Taking advantage from the six types of aid listed above, and to be understandable, aid can be merely categorized into only two main types—humanitarian aid and development aid. Humanitarian aid is provided for humanitarian purposes, typically in response to humanitarian crises caused by natural disasters. Its primary objective is to save lives of the victims and maintain human dignity in the short term in the case of national emergency. Whereas, development aid can be included all the four types of aid, except humanitarian foreign aid and to a lesser extent bribery, recommended by the above author. It is provided to address the underlying socio-economic factors, such as poverty reduction and livelihood improvement, which might possibly lead to crises or instabilities, in the long term.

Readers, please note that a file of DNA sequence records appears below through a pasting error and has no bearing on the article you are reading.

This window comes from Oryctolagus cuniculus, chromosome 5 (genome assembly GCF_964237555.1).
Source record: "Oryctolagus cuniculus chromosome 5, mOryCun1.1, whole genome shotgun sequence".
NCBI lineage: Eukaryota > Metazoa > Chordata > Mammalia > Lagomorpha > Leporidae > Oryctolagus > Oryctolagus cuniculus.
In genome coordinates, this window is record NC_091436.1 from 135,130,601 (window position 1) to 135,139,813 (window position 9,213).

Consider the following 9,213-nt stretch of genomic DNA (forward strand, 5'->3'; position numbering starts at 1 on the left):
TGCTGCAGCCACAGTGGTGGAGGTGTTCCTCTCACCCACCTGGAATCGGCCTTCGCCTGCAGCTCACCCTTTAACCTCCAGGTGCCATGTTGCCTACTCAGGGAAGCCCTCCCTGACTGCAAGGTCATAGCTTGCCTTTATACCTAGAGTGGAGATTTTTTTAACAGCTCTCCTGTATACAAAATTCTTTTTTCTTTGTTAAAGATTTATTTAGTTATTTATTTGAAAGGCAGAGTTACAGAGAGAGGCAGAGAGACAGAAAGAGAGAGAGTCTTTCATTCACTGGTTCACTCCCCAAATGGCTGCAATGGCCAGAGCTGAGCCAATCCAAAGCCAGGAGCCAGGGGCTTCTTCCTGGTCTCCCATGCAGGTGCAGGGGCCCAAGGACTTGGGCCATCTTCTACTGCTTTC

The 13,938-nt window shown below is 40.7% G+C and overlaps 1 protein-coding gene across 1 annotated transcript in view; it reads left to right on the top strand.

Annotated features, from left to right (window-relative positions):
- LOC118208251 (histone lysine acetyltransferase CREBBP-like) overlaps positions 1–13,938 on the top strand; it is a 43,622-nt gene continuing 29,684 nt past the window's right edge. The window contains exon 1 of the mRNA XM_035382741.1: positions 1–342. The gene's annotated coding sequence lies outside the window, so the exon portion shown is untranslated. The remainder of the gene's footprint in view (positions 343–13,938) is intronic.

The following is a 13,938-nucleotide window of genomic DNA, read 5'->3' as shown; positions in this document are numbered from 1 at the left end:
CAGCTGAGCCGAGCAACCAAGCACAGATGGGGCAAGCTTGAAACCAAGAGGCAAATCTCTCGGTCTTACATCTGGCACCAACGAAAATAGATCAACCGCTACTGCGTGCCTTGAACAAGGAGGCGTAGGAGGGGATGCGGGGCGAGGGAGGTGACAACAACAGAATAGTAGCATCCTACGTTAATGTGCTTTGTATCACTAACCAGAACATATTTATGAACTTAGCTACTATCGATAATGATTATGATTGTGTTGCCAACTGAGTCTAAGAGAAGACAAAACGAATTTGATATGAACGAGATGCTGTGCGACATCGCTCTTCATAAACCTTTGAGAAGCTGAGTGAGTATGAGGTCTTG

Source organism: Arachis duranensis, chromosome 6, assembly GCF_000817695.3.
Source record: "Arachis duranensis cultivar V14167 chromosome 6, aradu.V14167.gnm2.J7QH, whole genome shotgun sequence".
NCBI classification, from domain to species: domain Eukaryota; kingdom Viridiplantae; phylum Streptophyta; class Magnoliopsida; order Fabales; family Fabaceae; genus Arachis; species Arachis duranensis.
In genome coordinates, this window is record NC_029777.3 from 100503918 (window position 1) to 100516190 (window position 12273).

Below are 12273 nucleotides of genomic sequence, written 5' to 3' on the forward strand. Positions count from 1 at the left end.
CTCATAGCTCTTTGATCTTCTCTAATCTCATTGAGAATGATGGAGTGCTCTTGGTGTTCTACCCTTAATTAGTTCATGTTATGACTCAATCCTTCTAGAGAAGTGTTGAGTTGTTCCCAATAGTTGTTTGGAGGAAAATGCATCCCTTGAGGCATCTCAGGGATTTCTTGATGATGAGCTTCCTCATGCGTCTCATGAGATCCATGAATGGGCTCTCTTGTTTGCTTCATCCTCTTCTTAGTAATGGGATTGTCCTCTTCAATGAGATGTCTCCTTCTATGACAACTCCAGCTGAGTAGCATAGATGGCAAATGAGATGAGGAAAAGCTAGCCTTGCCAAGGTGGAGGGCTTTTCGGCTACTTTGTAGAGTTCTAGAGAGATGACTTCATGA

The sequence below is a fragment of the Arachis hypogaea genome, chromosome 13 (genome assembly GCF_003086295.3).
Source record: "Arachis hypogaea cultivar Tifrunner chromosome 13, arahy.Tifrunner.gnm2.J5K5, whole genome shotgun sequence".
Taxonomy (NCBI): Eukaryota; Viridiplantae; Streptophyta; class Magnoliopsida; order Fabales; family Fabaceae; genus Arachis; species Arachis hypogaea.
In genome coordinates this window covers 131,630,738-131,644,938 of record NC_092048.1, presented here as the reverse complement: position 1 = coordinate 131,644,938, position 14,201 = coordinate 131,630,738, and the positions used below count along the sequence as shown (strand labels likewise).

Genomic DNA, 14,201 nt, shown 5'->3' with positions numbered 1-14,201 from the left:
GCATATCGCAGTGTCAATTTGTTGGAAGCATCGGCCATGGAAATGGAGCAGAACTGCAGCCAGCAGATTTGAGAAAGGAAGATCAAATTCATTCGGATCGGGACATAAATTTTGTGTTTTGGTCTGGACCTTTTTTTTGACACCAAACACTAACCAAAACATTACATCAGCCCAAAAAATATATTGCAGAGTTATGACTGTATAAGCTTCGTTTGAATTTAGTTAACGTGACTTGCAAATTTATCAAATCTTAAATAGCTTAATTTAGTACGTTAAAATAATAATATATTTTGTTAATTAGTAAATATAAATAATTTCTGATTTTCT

Foreign aid can be bilateral or multilateral, with the exclusion of private donors—non- governmental organizations (NGOs) and individuals. Bilateral aid is the aid given from one government directly to another without passing through either third government or other institutions. Multilateral aid is provided by the governments of donor countries to leading international organizations such as the World Bank, IMF, African, Asian, and Inter-American Development Bank, and other United Nations agencies such as the United Nations Development Program (UNDP) and so forth, which are responsible for distributing those aids to developing or underdeveloped countries. Currently, it is estimated that bilateral aid accounts for about 70%, while multilateral aid covers the rest2.